Trump political appointee Paul Alexander made his pitch for ‘herd immunity’ to combat the coronavirus through mass infection in crude terms that are now being revealed in unsealed government documents.
The science advisor articulated his plan – which involved millions of Americans getting the virus so that it would eventually run out of hosts and die off – in emails to another Trump appointee, Michael Caputo, a former assistant secretary at HHS.
‘Infants, kids, teens, young people, young adults, middle aged with no conditions etc. have zero to little risk….so we use them to develop herd…we want them infected,’ he wrote, in stunning emails the House Oversight Committee’s coronavirus select subcommittee obtained and provided to Politico.
Science advisor at HHS Paul Alexander penned emails about ‘herd immunity’ and said of young people: ‘We want them infected’
Defending the herd position, Alexander wrote in the July 4th memo to Caputo and others: ‘There is no other way, we need to establish herd, and it only comes about allowing the non-high risk groups expose themselves to the virus. PERIOD.’
A July email to Drug Administration Commissioner Stephen Hahn along with other officials and Caputo described the theory.
‘[I]t may be that it will be best if we open up and flood the zone and let the kids and young folk get infected.” This would allow them to get “natural immunity…natural exposure,” Alexander wrote.
The internal emails came even as the coronavirus task force was pleading with Americans to wear a mask and social distance to ‘stop the spread.’
Alexander has previously been identified as sending in changes for the Morbidity and Mortality Weekly Report, which catalogues national deaths.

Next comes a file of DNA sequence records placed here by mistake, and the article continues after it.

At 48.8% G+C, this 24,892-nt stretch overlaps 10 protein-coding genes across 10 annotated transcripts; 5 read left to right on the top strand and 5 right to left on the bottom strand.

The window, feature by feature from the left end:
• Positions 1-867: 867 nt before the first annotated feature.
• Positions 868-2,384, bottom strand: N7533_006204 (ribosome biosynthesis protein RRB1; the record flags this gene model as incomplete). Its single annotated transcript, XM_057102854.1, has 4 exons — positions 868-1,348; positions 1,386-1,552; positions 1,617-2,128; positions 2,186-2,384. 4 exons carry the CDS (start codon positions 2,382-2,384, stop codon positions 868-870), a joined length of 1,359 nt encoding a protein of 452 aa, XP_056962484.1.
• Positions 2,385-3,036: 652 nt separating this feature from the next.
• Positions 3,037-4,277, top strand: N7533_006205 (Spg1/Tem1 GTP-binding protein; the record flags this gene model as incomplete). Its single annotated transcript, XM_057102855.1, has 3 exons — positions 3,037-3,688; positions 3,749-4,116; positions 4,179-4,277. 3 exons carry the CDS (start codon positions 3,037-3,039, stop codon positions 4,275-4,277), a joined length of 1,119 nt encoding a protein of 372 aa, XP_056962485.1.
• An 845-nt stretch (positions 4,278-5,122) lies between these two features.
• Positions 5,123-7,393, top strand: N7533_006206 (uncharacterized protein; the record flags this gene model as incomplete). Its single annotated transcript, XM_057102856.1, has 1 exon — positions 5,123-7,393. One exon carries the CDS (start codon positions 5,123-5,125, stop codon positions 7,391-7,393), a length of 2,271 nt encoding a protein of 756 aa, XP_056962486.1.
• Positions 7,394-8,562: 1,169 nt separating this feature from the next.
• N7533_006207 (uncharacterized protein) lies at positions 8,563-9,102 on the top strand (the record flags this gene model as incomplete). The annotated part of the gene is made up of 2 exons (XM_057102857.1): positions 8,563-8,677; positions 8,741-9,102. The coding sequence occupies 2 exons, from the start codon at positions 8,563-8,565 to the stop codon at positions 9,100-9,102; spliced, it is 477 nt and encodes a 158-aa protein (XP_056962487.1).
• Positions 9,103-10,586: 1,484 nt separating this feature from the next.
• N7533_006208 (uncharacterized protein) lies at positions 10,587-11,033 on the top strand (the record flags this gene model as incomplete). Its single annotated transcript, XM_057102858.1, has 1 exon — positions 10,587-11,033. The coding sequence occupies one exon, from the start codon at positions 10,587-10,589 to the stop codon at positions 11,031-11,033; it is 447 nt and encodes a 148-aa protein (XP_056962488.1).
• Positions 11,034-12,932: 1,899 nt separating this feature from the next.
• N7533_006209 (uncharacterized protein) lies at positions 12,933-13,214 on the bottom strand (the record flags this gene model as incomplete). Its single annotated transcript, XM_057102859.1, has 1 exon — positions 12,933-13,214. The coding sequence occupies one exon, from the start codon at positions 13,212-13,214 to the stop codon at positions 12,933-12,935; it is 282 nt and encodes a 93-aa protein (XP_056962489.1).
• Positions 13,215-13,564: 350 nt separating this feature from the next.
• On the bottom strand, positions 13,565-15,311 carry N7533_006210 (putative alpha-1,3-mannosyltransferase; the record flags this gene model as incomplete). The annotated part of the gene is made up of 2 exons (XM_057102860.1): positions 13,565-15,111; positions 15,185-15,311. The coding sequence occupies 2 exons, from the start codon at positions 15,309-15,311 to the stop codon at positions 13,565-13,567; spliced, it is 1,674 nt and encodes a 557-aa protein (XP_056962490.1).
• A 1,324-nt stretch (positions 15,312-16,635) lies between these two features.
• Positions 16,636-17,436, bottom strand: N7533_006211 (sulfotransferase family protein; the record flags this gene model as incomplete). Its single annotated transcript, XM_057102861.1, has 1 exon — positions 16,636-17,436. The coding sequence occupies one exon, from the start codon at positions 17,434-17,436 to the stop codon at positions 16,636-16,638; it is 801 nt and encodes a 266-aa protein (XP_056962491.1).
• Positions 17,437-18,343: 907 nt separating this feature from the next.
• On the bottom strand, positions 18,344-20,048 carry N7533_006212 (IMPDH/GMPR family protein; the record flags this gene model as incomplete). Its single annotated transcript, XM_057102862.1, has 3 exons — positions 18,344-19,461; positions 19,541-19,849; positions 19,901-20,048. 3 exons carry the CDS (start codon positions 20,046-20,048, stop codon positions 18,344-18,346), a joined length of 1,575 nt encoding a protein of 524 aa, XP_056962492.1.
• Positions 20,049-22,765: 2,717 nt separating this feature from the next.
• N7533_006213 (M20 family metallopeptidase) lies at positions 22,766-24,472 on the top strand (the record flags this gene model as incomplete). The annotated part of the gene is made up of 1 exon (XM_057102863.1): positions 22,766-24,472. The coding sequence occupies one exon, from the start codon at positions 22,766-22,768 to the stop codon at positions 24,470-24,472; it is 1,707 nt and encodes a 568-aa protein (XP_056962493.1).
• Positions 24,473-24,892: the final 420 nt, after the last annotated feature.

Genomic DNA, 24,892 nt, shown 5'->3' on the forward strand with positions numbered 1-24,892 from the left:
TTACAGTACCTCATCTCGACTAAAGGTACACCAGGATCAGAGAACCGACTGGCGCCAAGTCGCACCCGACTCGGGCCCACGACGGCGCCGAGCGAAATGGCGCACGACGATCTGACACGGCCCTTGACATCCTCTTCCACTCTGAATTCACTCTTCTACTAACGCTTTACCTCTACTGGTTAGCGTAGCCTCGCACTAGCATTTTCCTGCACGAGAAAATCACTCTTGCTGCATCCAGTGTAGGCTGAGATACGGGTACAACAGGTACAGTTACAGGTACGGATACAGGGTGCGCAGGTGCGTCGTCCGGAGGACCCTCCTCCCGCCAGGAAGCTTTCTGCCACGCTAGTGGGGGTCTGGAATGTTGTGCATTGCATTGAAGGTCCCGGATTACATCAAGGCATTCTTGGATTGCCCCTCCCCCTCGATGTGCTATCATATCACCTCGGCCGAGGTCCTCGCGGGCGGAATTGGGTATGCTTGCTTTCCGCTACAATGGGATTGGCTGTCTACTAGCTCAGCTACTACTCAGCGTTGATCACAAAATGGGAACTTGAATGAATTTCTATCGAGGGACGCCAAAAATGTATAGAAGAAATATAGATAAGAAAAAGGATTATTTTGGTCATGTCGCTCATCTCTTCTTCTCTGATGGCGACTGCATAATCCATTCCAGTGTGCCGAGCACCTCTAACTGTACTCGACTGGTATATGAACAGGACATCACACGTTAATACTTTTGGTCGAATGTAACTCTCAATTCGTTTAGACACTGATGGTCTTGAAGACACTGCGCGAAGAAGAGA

Caputo, who has longstanding Trump ties and was a political appointee, brought Alexander, a Canadian researcher, on as his deputy. Alexander earned a PhD in health research methodologies at McMaster University in Canada in 2015 and was a part-time assistant professor there.
A science advisor wrote Michael Caputo, a former assistant secretary at HHS now on medical leave, touting herd immunity, writing ‘we want them infected’
Centers for Disease Control and Prevention (CDC) Commissioner Robert Redfield fielded requests for changes to CDC reports from White House officials
First daughter Ivanka Trump offered suggestions on schools, the former chief of staff of the CDC told the New York Times
Former Counselor to the President of the United States Kellyanne Conway weighed in with editing suggestions on faith communities
President Trump, seen here with daughter Ivanka, is accused of politicizing science agencies
‘Every time that the science clashed with the messaging, messaging won,’ said Kyle McGowan, former chief of staff at the Centers for Disease Control and Prevention
Top officials dealing with the pandemic weren’t able to brush off the emails. They understood Alexander to have pull. ‘It was understood that he spoke for Michael Caputo, who spoke for the White House,” former CDC chief of staff Kyle McGowan told the publication. “That’s how they wanted it to be perceived.”
HHS announced in September that Alexander was departing and that Caputo would go on leave after the made comments calling on allies to get ready for an armed insurrection.
Caputo went on medical leave and a spokesman said he was being treated for cancer.
The documents emerged on a day when when McGowan and another CDC colleague, Amanda Campbell, told the New York Times about White House officials involving themselves in critical health guidelines released to the public.
The two Republicans spoke openly about what they called the politicization of the CDC.
McGowan said he and CDC head Dr. Robert Redfield negotiated with OMB Director Russ Vought on distancing guidelines for restaurants.
Ivanka Trump weighed in with suggestions on schools. Former counselor to the president Kellyanne Conway provided editing comments on guidance for choirs and communion. Choirs were identified as early spreaders of the virus.
‘Every time that the science clashed with the messaging, messaging won,’ said McGowan.
‘What was so different, though, was the political involvement, not only from H.H.S. but then the White House, ultimately, that in so many ways hampered what our scientists were able to do,’ said Campbell.
Both previously worked for GOP Rep. Tom Price, who served as Trump’s first Secretary of Health and Human Services.